Reg. Trib. Milano n. 418 del 02.07.2007 - Direttore responsabile: Elisabetta Brunella

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Women in Digital Cinema in the MEDIA Salles Newsletter since 2006


Alice Tentori

Anna Machukh

Elisa Flaminia Inno

Mira Staleva

Geke Roelink

Antonella di Nocera

Monica Raud

Éva Demeter

Petra Terzi

Weerada Sucharitkul

Irene Musumeci

Silvia Cibien

Elly Nobel

MariLuz Delgado

Boglárka Nagy

Marjut Apilo-Olson

Patricia Wheatley

Seneit Debese

Simonetta Della Croce

Olivia Reggiani

Adela Beranová

Deborah Sapienza

Petra Hanuskova

Cristina Santagiuliana

Isabelle Fauchet

Sonia de Beaufort

Klaudia Elsässer

Ena Dozo

Eveline Ferwerda

Laura Sipos

Christine Costello

Jorien Scholtens

Ann Overbergh

Sophie De Vinck

Camelia Vajeu

Gabriele Röthemeyer

Renata Pawlowska-Pyra

Isabel García

Elise Brandt

Myriam Dassonville

Marta Materska-Samek

Pilvi Burman

Cara Jones

Riitta Haapiainen

Maria Costeira

Tarja Piiroinen

Francesca Piraccini

Giorgia Guarino

Ksenya Leontyeva

LJudith Michel

Lene Løken

Elisabeth Berradouan

Nancy Fares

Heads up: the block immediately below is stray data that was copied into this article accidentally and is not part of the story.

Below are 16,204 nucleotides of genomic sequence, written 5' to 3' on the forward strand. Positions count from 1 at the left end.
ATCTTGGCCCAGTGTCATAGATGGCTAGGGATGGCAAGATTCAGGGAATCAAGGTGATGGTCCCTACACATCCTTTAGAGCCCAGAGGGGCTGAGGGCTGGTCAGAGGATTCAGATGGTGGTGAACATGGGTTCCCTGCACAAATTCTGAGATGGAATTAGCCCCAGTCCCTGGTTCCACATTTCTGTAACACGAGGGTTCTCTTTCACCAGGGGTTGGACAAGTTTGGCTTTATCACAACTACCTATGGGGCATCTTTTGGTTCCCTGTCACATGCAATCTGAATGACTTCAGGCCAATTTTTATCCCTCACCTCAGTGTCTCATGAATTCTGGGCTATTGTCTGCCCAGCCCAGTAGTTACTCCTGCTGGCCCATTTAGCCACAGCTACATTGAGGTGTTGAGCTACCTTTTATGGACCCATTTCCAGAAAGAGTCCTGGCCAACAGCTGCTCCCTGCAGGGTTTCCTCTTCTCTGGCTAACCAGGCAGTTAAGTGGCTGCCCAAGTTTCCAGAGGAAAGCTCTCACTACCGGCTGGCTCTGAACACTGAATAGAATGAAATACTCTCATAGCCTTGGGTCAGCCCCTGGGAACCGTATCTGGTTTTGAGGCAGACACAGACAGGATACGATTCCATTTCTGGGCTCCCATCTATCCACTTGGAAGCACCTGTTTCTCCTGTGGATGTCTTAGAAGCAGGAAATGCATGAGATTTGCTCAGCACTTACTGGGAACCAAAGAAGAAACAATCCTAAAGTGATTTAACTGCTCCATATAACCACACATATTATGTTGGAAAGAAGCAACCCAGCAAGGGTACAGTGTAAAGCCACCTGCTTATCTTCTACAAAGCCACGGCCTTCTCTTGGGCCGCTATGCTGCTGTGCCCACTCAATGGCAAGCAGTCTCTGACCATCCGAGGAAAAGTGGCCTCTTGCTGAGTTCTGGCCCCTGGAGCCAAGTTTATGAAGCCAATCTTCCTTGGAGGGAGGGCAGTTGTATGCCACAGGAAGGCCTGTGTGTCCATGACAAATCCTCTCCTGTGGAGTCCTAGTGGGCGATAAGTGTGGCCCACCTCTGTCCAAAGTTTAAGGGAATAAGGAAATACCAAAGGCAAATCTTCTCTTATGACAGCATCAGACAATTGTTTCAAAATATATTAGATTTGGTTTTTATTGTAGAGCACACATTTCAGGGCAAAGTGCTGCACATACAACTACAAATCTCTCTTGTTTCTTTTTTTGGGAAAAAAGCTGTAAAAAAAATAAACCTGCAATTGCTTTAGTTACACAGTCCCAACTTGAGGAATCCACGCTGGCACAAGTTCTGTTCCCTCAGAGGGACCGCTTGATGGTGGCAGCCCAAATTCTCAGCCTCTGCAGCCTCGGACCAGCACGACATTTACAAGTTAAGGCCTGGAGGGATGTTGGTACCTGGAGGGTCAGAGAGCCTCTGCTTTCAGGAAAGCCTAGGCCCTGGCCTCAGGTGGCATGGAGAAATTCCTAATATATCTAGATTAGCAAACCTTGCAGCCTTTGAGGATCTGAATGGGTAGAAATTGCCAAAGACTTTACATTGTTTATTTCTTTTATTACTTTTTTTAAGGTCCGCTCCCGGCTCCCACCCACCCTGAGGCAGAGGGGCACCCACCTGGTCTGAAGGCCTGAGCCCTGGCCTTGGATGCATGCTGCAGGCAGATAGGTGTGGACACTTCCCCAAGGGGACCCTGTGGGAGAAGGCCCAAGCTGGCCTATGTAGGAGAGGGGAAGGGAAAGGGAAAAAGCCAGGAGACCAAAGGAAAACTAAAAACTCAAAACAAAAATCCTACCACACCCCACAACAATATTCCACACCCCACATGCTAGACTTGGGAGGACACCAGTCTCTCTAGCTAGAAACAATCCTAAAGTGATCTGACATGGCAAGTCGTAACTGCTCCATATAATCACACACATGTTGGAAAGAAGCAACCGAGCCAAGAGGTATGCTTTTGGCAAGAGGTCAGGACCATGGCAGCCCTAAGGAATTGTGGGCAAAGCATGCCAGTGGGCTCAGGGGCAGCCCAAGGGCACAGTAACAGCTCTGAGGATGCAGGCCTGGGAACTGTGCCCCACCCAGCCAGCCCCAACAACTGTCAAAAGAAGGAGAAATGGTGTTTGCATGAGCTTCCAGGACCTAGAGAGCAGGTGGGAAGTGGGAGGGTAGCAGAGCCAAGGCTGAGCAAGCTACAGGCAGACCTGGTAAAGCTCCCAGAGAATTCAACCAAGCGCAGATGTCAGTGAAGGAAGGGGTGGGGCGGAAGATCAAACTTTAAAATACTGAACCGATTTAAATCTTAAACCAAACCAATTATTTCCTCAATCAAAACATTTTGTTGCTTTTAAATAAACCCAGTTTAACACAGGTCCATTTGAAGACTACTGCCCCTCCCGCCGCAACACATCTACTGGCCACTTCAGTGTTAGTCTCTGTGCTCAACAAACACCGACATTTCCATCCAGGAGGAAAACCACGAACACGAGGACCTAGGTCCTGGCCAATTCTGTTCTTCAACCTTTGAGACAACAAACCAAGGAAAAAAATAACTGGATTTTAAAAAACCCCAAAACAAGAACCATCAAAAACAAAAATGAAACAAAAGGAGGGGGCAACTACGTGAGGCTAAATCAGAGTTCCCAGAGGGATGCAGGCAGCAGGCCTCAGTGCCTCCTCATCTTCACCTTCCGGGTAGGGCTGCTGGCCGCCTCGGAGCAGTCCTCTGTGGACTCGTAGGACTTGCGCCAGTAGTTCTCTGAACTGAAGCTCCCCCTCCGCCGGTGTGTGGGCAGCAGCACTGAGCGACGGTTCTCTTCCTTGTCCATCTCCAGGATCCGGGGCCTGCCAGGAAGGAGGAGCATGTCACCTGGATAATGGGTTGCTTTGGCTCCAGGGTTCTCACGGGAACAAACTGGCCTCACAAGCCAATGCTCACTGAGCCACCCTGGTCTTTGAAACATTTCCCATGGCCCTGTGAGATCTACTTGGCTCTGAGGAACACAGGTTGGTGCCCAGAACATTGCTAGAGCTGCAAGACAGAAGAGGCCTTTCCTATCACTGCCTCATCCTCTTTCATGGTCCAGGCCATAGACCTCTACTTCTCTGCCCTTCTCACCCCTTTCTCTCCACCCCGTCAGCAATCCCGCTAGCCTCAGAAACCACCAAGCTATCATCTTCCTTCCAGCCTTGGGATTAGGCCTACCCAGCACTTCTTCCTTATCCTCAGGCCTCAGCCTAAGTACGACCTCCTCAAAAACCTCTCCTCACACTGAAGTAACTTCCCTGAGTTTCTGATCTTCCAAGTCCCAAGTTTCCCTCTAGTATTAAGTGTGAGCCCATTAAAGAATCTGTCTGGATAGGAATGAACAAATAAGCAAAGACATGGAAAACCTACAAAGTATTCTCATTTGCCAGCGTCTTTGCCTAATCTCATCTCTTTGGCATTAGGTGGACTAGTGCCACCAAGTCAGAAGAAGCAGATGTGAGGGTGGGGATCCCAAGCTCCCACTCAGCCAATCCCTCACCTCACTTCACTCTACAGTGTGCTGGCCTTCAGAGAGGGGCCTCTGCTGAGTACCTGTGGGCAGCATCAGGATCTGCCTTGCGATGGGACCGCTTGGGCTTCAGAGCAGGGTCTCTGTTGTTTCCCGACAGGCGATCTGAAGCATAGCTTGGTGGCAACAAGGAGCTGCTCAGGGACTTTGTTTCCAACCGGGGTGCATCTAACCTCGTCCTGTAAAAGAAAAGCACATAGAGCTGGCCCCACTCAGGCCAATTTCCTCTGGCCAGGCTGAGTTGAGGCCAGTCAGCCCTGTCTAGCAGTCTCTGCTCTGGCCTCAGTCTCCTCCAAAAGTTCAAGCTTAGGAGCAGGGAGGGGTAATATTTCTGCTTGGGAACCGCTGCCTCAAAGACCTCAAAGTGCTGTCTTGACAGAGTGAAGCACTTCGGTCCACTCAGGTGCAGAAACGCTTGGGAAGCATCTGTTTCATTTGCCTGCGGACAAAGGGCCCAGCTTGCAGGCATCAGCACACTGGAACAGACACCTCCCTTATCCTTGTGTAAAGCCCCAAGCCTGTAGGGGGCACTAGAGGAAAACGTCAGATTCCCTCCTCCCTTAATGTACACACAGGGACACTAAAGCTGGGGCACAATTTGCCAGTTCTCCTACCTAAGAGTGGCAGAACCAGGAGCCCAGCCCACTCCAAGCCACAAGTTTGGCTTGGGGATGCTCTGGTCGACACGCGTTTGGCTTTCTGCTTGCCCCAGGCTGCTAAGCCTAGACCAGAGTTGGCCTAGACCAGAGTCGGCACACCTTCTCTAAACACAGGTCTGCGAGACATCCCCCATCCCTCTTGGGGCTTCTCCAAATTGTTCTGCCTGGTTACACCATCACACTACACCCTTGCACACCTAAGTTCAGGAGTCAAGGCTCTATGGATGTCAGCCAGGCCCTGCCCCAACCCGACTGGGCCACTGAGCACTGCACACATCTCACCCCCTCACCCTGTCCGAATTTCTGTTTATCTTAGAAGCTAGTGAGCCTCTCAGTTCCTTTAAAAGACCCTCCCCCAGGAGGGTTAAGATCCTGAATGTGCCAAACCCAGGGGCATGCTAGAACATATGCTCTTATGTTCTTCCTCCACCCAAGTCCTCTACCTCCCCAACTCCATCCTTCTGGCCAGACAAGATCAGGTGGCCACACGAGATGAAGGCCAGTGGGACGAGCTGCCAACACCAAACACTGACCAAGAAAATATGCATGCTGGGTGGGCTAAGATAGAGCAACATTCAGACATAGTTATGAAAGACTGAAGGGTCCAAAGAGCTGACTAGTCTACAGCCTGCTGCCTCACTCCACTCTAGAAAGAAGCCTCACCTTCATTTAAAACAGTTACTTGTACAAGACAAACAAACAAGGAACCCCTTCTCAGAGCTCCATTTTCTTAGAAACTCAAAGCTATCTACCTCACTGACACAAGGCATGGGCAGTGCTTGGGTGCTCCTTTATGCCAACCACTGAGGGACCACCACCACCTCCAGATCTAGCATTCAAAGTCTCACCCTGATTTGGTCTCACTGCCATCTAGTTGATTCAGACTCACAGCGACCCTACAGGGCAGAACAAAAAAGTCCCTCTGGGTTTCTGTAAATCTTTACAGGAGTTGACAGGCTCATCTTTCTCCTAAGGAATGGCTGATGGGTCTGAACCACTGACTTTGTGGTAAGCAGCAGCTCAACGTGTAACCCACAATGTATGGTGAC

Sara Crimeni

Gemma Richardson

Frauke Feuer

Rossella Gambetti

Silvana Molino

Brecht van Eyndhoven

Laura Trentinaglia

Merel Gilsing

Monica Törnblom

Sandrine Remy

Petra Pettersson

Rita Stella

Alléne Hébert

Fiona Deans

Montserrat Guiu March

Laura Fumagalli


Since some years, MEDIA Salles has been investigating best pratictes in cinema exhibition aimed at reducing the environmental impact. We think this is - more than ever - a key topic and we are glad inagurate in our newsletter a column dedicated to sustainability in the cinema sector: we hope it could be of inspiration for our readers, and invite you to contact us in case you want to share news and ideas on the subject.

The sustainable beauty of the Odeon

It has been a topic of debate over the past couple of months in all the meetings between exhibitors and distributors held in various European countries: the green transition is the real leitmotiv of movie theatres. It began in Riccione at Ciné, continued during the Venice Festival and then in Leipzig, the city where players in the German arthouses cinema hold their yearly meeting, and even more recently in Hungary, where the sector renewed its rendez-vous with the Miskolc Festival.